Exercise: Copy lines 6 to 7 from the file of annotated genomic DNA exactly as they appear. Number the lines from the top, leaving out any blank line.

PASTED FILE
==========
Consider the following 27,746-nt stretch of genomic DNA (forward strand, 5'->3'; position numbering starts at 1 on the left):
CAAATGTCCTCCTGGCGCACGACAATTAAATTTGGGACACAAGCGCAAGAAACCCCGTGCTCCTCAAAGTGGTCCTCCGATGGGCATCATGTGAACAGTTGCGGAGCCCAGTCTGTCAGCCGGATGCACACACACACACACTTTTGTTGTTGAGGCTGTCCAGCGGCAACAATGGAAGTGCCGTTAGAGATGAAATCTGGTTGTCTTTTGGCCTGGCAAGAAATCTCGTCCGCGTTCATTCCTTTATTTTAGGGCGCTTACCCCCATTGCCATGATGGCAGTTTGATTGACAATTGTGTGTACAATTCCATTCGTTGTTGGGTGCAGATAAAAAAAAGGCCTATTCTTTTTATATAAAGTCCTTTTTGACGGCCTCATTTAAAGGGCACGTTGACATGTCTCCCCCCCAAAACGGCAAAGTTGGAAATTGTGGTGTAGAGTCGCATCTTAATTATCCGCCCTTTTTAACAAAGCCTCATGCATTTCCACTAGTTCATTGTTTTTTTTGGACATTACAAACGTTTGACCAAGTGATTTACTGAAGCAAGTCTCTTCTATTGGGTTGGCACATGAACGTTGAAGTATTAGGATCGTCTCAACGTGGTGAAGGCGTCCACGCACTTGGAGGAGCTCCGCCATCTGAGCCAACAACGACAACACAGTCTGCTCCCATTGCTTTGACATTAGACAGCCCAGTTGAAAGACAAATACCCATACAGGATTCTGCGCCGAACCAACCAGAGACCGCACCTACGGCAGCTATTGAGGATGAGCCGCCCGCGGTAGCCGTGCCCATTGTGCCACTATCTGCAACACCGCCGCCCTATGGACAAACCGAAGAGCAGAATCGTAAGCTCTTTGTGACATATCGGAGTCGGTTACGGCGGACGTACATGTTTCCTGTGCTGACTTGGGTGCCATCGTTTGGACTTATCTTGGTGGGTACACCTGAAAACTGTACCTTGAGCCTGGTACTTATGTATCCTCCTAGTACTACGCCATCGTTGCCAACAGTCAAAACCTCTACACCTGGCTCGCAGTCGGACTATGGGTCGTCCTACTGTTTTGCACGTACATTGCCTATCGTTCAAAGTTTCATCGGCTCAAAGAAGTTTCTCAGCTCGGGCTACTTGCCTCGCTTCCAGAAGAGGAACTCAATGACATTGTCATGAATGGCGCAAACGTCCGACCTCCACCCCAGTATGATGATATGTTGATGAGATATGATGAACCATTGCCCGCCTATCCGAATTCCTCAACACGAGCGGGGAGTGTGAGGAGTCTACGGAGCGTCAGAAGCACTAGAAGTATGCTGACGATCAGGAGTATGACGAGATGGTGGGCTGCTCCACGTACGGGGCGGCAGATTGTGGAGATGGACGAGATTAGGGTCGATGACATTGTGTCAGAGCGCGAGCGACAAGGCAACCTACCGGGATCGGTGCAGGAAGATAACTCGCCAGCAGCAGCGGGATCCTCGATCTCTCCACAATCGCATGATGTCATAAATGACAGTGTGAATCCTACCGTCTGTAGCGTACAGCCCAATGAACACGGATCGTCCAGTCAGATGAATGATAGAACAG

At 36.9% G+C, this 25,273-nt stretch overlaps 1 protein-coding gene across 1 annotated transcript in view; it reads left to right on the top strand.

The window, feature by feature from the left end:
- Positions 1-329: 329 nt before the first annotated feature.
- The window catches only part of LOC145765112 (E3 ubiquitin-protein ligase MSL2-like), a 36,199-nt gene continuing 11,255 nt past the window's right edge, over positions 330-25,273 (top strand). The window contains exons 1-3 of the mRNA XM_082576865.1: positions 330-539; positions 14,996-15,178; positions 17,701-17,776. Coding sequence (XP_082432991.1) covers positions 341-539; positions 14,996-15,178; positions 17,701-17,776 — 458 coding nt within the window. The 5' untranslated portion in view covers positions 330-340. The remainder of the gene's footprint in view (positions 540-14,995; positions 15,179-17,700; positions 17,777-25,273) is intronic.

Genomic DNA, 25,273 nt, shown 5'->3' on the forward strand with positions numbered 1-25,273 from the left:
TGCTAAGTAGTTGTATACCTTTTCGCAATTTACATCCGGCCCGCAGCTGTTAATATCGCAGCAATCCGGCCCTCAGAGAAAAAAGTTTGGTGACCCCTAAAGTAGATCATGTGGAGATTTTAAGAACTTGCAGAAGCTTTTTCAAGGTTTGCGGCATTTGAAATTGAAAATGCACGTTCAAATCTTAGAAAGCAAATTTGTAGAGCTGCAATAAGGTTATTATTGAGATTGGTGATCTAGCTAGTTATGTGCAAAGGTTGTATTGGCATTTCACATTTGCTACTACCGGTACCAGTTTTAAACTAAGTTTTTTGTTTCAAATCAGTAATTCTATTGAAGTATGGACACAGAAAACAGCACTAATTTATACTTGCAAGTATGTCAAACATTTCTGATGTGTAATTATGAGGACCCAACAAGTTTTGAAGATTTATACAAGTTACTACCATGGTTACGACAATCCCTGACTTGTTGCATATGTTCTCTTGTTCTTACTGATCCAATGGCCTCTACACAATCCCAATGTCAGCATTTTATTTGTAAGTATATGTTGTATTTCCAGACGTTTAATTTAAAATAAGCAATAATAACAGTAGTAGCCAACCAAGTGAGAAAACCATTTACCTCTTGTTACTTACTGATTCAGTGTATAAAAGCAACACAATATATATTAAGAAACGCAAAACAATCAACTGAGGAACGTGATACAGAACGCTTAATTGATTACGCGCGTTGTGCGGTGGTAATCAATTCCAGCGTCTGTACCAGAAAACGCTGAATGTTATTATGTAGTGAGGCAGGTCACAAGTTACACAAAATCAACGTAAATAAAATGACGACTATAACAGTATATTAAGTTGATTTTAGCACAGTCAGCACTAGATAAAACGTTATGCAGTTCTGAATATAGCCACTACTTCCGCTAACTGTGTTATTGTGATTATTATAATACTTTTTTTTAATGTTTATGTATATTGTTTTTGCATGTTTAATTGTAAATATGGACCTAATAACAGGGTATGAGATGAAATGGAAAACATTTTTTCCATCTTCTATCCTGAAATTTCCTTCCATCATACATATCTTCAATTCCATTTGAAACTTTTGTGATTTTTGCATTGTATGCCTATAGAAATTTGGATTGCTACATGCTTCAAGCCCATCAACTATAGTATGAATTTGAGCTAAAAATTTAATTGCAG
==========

- The window catches only part of LOC145765112 (E3 ubiquitin-protein ligase MSL2-like), a 36,199-nt gene continuing 11,255 nt past the window's right edge, over positions 330-25,273 (top strand). The window contains exons 1-3 of the mRNA XM_082576865.1: positions 330-539; positions 14,996-15,178; positions 17,701-17,776. Coding sequence (XP_082432991.1) covers positions 341-539; positions 14,996-15,178; positions 17,701-17,776 — 458 coding nt within the window. The 5' untranslated portion in view covers positions 330-340. The remainder of the gene's footprint in view (positions 540-14,995; positions 15,179-17,700; positions 17,777-25,273) is intronic.

Genomic DNA, 25,273 nt, shown 5'->3' on the forward strand with positions numbered 1-25,273 from the left: